Torture and the 2005 British-Jordanian Memorandum of Understanding

Addressing the facts of the case the Court found that the arrangements entered into between Jordan and the United Kingdom as part of the MOU did provide sufficient safeguards against torture or inhuman and degrading treatment and that, as a result, Article 3, ECHR would not be violated were the applicant to be deported to Jordan.

In assessing whether the assurances would provide adequate protection for a deported individual the Court held that a “preliminary question is whether the general human rights situation in the receiving State excludes accepting any assurances whatsoever”, but it immediately added that “it will only be in rare cases that the general situation in a country will mean that no weight at all can be given to assurances”. Moreover, applying its previous case law in Saadi v. United Kingdom stated that (paragraph 187):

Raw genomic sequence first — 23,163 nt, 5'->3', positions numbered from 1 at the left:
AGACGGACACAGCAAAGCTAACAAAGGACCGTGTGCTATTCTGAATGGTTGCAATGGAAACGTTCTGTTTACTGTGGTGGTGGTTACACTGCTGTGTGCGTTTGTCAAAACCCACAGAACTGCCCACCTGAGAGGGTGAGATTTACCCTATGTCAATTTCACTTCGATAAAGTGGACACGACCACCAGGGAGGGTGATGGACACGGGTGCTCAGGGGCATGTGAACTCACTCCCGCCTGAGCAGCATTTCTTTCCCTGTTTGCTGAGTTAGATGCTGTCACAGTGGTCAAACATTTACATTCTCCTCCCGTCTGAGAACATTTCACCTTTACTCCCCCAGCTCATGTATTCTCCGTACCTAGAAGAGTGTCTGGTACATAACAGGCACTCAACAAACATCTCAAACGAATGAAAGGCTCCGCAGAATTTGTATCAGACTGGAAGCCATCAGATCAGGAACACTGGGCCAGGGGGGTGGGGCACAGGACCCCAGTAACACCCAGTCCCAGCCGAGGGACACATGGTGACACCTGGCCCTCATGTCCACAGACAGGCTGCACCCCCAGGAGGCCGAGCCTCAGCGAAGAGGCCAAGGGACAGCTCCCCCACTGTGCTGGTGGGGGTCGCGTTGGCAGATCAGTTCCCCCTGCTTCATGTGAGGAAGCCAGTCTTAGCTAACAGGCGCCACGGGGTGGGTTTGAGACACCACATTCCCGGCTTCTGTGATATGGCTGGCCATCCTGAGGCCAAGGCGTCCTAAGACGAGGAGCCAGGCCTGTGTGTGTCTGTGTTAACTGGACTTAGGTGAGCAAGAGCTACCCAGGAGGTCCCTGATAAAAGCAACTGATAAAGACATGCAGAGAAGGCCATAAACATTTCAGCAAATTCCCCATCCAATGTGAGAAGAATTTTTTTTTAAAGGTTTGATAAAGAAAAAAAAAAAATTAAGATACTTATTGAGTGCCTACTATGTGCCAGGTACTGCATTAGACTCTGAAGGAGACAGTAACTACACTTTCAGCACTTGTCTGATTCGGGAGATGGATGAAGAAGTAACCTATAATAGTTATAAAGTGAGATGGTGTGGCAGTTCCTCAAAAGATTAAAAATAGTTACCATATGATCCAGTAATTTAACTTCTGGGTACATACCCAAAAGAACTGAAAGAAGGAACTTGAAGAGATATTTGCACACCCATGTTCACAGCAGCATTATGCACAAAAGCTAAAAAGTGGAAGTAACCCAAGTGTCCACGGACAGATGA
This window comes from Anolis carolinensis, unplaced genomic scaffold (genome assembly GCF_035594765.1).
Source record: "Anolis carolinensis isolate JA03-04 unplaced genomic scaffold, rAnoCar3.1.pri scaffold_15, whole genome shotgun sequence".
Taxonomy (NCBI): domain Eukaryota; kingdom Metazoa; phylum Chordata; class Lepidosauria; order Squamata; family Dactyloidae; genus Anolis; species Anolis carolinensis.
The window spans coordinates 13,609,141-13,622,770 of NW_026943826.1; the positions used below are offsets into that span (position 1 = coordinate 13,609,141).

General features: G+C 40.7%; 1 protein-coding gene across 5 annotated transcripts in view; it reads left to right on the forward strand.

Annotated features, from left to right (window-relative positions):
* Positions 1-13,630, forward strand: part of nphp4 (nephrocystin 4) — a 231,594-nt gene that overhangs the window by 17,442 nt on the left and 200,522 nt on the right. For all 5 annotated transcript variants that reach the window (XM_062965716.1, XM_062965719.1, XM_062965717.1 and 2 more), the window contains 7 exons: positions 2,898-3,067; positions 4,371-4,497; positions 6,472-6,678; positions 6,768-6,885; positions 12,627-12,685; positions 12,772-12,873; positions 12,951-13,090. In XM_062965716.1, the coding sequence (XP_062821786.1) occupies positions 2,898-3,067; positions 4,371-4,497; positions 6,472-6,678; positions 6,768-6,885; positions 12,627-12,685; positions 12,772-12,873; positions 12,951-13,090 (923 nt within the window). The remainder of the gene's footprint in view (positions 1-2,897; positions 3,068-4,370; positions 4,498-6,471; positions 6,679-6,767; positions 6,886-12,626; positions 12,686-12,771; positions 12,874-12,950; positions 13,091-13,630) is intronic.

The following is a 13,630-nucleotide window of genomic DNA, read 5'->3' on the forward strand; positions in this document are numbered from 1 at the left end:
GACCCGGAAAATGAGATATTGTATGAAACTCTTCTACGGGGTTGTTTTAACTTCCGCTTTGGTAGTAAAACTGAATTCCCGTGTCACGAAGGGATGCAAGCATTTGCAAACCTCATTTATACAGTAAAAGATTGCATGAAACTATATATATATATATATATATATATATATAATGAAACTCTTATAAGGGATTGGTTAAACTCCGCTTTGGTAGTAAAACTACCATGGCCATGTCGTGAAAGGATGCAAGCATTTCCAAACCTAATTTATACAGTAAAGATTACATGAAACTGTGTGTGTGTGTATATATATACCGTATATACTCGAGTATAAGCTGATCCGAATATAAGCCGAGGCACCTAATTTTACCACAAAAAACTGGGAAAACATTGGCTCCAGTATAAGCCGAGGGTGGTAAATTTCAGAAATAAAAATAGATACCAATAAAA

Assurances are not in themselves sufficient to ensure adequate protection against the risk of ill-treatment. There is an obligation to examine whether assurances provide, in their practical application, a sufficient guarantee that the applicant will be protected against the risk of ill-treatment. The weight to be given to assurances from the receiving State depends, in each case, on the circumstances prevailing at the material time.

As regards the practice of torture in Jordan, the Court observed that “the picture painted by the reports of United Nations bodies and NGOs of torture in Jordanian prisons is as consistent as it is disturbing. Whatever progress Jordan may have made, torture remains, in the words of the United Nations Committee Against Torture, ‘widespread and routine’…” (paragraph 191).